About a half-dozen young people die every year in the U.S. of alcohol poisoning, according to the federal Centers for Disease Control and Prevention (CDC). These tragic deaths are completely preventable. You can help prevent alcohol poisoning.
Following the alcohol poisoning death of Samantha Spady, her parents established the SAM Spady Foundation. It’s to educate people to the dangers of high risk drinking and the signs and symptoms of alcohol poisoning. It alerts people they should never to leave an intoxicated person alone. In addition, people should call 911 if a person ever has any of these symptoms. That is, if the person is
- unconscious or semiconscious
- breathing fewer than ten tomes per minute or is breathing irregularly
- cold, clammy, pale or has bluish skin
- cannot be awakened by pinching, prodding or shouting, or
- vomiting without waking up.
Any intoxication always carries a degree of risk. People who choose to drink should always do so in moderation. The following tips are helpful in drinking sensibly:
- Remember. The amount of pure alcohol in standard drinks is virtually identical. It’s six-tenths of one ounce. When it comes to alcohol, a drink is a drink is a drink. And they are all the same to a breathalyzer.
- Know your limit. If you’re unsure, experiment at home with a responsible person. Most people find that they can consume one drink per hour without any ill effects.
- Eat food while you drink. Food helps slow the absorption of alcohol into your body. Sip your drink. Enjoy savoring its flavors and aromas.
No Drinking Games
- Don’t engage in “chugging” contests or other drinking games.
- Accept a drink only when it fits with your drink spacing schedule. If someone tries to force a drink on you, ask for a non-alcohol beverage instead. If that doesn’t work, “lose” your drink by setting it down somewhere and later leave it.
- Alternate. Having a non-alcoholic drink between alcoholic ones helps you control your blood alcohol content (BAC). So does spacing your alcoholic drinks.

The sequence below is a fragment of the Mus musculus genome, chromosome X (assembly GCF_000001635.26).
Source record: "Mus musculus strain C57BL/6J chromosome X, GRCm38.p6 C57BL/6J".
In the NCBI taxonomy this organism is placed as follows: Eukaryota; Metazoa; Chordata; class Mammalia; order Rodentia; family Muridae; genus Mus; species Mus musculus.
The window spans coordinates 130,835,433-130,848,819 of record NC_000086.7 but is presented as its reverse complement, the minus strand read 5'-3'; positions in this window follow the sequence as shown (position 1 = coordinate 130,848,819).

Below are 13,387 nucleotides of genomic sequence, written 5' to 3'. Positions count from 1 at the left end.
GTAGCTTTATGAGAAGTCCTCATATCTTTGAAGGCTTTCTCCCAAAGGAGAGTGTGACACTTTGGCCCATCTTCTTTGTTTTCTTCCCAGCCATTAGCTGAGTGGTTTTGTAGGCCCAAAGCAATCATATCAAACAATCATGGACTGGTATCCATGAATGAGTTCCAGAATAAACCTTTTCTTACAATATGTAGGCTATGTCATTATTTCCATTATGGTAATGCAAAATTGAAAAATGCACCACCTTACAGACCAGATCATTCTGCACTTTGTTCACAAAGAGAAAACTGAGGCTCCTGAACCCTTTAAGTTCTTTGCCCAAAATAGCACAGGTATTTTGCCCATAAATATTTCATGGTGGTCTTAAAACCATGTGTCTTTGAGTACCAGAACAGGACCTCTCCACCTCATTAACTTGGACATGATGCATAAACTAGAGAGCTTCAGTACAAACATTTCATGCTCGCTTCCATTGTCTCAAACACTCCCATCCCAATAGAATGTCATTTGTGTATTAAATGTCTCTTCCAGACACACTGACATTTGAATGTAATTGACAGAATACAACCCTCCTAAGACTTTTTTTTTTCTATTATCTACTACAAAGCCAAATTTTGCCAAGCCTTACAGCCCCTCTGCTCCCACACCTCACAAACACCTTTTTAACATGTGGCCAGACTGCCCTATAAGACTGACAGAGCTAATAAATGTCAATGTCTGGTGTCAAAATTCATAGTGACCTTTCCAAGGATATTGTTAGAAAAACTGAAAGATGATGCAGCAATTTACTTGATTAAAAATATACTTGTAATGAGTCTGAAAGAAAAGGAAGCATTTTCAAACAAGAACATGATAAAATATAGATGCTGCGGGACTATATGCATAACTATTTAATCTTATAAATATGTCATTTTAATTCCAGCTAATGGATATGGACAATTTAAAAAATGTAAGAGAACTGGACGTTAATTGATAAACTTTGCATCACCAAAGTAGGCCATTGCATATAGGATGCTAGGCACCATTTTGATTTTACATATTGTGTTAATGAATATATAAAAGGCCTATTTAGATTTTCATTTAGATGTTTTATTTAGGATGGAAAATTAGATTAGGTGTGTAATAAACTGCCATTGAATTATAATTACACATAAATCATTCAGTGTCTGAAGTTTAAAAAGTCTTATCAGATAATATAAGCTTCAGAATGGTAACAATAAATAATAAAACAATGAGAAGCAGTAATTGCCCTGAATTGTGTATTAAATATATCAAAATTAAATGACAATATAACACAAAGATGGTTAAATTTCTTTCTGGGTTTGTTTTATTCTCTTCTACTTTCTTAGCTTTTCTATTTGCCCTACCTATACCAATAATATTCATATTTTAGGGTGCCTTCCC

Learn more about standard drinks and why they’re important.
- Stay active. You’ll be more aware of any effects alcohol may be having on you.
- Stick with standard drinks. This makes it easy to space them properly.
- Use alcohol carefully in connection with meds. Learn about any precautions or prohibitions.
- Always remember this. A woman, even the same height and weight as a man, is much more effected by the same amount of alcohol.
If you’re serving as host, always be responsible:
- Create a setting conducive to easy, comfortable socializing. Soft music, low levels of noise, and comfortable seating. This encourages conversation and social interaction rather than heavy drinking.
- Serve food before beginning to serve drinks. This de-emphasizes the importance of alcohol and also sends the message that intoxication is not desirable.
- Have a responsible person serve as bartender. If you ask a friend or relative, make sure that person is not a drink pusher.
- Don’t have an “open bar.” A responsible person should supervise consumption to ensure that no one drinks too much. You have both a moral and a legal responsibility to make sure that none of your guests drink too much.
- Pace the drinks. Serve drinks at regular reasonable intervals. A drink-an-hour schedule is a good guide.
- Push snacks. Make sure that people are eating.
- Be sure to offer a diversity of attractive non-alcoholic drinks. (For many non-alcohol drink recipes, visit Non-Alcoholic Drinks).
- Respect anyone’s choice not to drink. Remember that about one-third of American adults choose not to drink. A guest’s reason for not drinking is the business of the guest only. Be careful not to put anyone on the defense for not drinking.
- End your gathering properly. Decide when you want the party to end and stop serving drinks well before that time. Then begin serving coffee along with substantial snacks. This provides essential non-drinking time before your guests leave.
If our friends use poor judgment we need to step in to prevent them from drinking too much. We really can help prevent alcohol poisoning!